Aequitas Partners
Q2 2019 > VOLUME 7

Q2 of 2019 contains a special day for us as we turn 5 on June 2nd. The last 5 years have been a blink, and it’s remarkable to reflect on how far we’ve come. As we celebrate such a significant milestone for our business, I can’t think of a time that I was more excited about the work we’re doing and where we’re going as a company. I’d like to extend a heartfelt thank you to all of you that have played a role in our growth – we’re eternally grateful. This quarter, we also sat down with Matt McCambridge, Co-Founder and CEO of Eden Health, to talk about how they’re reinventing Primary Care as we know it. Our very own Nina Mermelstein shares her second installment of Coffee Chats With Nina, with a look at what entrepreneurs wish they knew before starting their companies. And I resurrected and updated something I wrote a while back, reflecting on how starting this whole thing in the first place made me much better at my job. Hope you enjoy!

— Tim Gordon, Founder & Managing Partner

An Interview With Matt McCambridge, Co-Founder & CEO of Eden Health

An Interview with Matt McCambridge, Co-Founder & CEO of Eden Health

Matt McCambridge is the Co-Founder and CEO of Eden Health, a New York City based healthcare organization that provides high quality, technology enabled primary care services to employees on behalf of their employers. Backed by Greycroft, the company is in the process of expanding their footprint nationally.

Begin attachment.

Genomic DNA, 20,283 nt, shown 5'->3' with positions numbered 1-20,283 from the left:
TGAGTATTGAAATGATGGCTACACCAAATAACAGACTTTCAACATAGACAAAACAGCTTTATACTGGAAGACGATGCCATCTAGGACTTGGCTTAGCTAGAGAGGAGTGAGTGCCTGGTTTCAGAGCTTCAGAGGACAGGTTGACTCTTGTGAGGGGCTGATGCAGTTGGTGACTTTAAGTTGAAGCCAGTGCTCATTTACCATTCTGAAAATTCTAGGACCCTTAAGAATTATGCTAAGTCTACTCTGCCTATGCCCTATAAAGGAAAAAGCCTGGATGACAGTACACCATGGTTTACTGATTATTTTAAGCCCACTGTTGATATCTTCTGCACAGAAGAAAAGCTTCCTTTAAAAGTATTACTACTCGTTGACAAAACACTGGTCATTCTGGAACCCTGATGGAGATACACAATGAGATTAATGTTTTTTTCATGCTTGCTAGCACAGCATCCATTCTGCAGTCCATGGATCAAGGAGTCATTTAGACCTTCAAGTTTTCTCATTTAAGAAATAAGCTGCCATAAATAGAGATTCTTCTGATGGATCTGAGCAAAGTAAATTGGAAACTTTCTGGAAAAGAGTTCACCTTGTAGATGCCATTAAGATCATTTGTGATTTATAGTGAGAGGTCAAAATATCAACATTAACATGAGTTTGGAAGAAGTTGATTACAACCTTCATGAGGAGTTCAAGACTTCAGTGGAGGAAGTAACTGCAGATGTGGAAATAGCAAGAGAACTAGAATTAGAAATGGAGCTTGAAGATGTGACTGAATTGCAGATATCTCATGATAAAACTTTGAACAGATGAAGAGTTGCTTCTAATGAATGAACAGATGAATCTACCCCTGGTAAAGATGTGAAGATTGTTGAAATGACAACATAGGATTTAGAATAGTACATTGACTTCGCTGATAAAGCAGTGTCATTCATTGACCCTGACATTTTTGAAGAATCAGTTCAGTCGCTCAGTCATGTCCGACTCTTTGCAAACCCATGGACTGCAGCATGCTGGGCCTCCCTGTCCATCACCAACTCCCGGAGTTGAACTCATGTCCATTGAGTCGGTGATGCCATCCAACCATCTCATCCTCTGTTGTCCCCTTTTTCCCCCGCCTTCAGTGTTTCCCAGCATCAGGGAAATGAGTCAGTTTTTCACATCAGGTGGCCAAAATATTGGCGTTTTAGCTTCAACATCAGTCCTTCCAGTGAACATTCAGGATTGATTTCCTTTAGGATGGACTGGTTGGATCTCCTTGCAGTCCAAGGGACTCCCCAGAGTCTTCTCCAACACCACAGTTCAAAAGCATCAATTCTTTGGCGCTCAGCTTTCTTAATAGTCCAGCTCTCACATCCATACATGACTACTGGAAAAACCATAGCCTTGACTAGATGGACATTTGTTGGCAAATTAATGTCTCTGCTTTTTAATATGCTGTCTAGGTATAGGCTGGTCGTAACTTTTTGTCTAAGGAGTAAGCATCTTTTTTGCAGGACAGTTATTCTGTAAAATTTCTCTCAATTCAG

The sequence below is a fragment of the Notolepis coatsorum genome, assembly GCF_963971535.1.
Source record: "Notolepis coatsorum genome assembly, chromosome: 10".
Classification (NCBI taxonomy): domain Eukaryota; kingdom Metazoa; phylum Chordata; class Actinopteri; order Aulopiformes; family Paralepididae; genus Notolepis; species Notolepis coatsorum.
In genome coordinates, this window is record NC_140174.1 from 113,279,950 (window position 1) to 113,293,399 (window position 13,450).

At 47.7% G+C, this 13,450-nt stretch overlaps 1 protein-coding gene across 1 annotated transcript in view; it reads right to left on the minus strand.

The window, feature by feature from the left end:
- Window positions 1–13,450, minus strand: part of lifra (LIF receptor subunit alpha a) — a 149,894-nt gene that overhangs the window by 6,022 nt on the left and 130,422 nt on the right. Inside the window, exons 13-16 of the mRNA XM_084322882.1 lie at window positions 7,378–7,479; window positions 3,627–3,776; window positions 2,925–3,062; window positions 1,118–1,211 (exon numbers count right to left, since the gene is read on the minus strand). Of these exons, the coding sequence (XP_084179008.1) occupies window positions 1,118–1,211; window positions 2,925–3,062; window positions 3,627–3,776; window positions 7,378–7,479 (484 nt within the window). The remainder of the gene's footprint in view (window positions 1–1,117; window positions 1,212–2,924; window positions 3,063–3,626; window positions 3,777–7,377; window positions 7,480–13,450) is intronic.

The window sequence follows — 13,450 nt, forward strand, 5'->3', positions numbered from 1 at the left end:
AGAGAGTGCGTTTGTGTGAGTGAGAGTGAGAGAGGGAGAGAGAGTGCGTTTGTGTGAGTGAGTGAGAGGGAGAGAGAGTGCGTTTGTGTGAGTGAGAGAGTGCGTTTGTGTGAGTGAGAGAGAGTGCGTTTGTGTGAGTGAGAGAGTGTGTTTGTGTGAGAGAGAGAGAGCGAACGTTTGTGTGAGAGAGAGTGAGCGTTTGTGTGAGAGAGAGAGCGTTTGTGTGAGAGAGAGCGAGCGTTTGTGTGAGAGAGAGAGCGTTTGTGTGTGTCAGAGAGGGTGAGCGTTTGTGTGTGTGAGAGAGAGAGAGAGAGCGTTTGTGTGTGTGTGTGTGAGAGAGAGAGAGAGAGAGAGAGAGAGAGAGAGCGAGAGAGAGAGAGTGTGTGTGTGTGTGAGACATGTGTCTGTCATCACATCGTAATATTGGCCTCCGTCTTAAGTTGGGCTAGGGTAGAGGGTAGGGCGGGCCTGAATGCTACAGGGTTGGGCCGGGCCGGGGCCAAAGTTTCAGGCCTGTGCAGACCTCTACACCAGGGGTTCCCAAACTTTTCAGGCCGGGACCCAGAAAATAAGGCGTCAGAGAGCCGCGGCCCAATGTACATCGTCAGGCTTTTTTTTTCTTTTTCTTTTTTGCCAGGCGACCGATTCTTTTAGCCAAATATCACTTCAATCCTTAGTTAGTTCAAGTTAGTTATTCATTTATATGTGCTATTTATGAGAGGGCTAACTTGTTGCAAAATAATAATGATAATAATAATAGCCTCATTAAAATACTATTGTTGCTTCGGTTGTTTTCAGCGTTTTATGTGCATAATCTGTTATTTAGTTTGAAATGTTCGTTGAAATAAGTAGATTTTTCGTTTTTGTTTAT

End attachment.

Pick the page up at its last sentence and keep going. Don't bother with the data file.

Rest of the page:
Tim: Start off by telling us a little bit about how Eden came to be; what inspired you and Scott to found the company in the first place?

Matt: So many things in healthcare come back to a personal story that people working in it have felt in their own lives. A lot of the system is broken, and everybody’s been to the doctor, and confronted it in one way or another. So, for me when I was a kid, I had a really transformative experience with my sister who got very sick around the age of 14 and would end up in the ER over a dozen times. She had really complicated issues. She has all of these stories of waking up and doctors on staff saying “Oh she’s on drugs” or “Oh she’s pregnant” – and none of those things were actually happening for her. We then went on this nearly four-year process where she visited over 70 specialists. We would show up to a specialist, do all the same tests, all the same imaging procedures and then they wouldn’t even help you find the next person to go to. Over the course of 4 years and over 70 people, we saw the problems of the healthcare system day in and day out. We got lucky when a primary care provider coordinated her care and got the right prescription in the hands of my sister. She never went to the ER in the same way again. So we had this all too common healthcare experience where we confronted the realities of the healthcare system up close. That inspired us to build a primary care company, because primary care is the most fundamental building block of good and cost-effective healthcare. Along the way to building that primary care company, we found out that insurance was a huge impediment to people being able to get the kind of care that they need. So we combined those two and added mental health and that’s really the suite of offerings that we present to employers to create an entirely new environment for their employees when accessing care.